By Prarthito Maity email: firstname.lastname@example.org | Dec 27, 2012 01:51 PM EST
Custom ROM fans have a lot to look forward to in the coming days as the Android Open Source Project (AOSP) team has started rolling out its latest work. The team's recent creation, CyanogenMod 10.1, based on Android 4.2.1 Jelly Bean (Build: JOP40D), is available for several Samsung devices, including the popular Galaxy Note 2 (N7100) and the U.S. variants of Galaxy S3.
At the moment, there are a bunch of new custom ROMs out there, but perhaps none more popular than CyanogenMod. The AOSP team is supporting more devices all the time, and among their most recent additions to the CM 10.1 list are the Samsung Galaxy Note, Galaxy Note 2, and the Galaxy S3.
However, users must remember that the Samsung Galaxy Note 2 mentioned here is the international version of the device with the model number N7100. This means that the Galaxy Note 2 N7105 or the LTE-enabled Note 2 is not included.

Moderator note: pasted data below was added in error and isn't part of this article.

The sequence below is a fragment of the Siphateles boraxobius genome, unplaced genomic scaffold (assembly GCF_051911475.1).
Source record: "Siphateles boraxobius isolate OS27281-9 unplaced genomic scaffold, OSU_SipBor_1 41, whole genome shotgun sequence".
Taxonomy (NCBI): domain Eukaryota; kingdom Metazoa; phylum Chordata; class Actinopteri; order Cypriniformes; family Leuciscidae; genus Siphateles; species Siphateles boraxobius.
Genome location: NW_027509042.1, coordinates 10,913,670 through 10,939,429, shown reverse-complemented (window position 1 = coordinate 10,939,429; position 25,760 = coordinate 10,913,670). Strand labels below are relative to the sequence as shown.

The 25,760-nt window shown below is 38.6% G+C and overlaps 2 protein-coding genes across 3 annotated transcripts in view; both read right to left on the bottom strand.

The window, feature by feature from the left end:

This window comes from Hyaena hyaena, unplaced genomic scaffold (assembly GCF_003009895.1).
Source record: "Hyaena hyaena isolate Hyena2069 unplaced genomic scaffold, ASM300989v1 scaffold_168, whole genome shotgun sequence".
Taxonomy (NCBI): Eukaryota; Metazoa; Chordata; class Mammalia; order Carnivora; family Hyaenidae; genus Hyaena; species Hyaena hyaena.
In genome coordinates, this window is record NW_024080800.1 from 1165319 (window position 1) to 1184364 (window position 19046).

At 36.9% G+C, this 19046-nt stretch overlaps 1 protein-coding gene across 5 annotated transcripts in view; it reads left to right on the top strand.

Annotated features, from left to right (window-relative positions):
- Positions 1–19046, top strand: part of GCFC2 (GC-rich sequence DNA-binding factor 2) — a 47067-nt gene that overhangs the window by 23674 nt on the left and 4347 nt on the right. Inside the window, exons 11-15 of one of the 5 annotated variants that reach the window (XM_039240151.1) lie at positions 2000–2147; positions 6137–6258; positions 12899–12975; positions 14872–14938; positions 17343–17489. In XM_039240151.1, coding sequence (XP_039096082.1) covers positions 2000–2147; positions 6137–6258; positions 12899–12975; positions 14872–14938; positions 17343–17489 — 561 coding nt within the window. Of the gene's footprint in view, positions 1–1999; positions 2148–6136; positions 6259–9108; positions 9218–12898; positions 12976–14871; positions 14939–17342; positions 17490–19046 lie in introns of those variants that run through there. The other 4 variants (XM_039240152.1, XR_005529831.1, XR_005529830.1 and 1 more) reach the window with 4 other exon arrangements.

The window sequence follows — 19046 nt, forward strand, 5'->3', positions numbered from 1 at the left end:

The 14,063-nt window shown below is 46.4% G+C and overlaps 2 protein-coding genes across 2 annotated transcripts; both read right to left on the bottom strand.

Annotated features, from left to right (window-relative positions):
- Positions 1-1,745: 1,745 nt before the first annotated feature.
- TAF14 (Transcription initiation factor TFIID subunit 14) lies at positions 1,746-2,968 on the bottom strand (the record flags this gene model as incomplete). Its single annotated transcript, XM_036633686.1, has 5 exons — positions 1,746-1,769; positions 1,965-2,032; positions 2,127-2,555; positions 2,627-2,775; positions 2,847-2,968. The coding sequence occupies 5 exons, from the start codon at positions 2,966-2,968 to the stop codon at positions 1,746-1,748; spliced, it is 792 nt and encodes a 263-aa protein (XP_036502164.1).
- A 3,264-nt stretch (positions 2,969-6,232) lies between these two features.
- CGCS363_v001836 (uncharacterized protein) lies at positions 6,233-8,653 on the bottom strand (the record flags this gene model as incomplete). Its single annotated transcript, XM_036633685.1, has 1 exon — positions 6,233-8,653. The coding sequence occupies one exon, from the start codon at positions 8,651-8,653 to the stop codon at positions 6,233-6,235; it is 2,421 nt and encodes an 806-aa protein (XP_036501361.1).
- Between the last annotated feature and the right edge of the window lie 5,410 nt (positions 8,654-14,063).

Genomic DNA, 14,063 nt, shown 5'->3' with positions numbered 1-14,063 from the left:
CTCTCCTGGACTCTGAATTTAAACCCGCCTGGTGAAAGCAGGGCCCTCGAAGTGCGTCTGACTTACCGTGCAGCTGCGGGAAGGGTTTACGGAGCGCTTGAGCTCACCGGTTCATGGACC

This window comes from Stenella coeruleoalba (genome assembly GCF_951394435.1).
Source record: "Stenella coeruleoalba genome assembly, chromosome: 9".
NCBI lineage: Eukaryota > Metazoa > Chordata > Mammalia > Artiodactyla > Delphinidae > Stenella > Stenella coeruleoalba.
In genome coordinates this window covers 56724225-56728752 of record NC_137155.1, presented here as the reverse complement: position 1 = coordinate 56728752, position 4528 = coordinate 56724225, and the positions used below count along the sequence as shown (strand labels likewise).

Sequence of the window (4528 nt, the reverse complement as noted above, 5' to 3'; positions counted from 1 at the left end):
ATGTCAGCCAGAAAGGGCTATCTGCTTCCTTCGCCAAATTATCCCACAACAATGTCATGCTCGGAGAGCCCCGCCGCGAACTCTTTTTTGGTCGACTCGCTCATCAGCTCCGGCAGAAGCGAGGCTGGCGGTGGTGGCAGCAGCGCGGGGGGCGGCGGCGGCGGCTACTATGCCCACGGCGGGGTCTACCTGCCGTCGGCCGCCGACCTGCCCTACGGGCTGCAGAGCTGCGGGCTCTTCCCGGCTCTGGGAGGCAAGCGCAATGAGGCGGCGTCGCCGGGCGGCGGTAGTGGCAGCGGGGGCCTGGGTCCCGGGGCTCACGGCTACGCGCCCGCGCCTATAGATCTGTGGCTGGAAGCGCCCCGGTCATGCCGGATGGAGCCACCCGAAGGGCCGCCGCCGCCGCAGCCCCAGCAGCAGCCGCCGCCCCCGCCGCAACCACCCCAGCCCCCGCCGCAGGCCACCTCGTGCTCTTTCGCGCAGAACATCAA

The CyanogenMod 10.1 updates are in the nightlies stage now. For the ones who are unsure, nightlies are daily releases that have the latest patches and developments included, as stated by Android Authority.
Amazingly, there are no major issues with these CyanogenMod nightlies, and the Android Authority report states: “Unless you read the change logs, you really can’t tell what will work and what won’t in the next release. However, if these are official, it’s safe to assume that most of the big things like calling, texts, data, etc should work pretty well.”
“A device gets CM nightlies once it’s considered stable enough to be a daily driver, so you shouldn’t have much stability issues on your device running CyanogenMod 10.1,” a SamMobile report says. “Do keep in mind that some features of previous CM revisions are yet to be implemented into CM10.1 but will soon be available in future nightly builds.”
CyanogenMod, currently, offers features and options that are not found in the official firmware distributed by vendors of the supported devices. Per reports, as of Aug. 24, 2012, CyanogenMod had recorded over 3.1 million installs on a host of devices.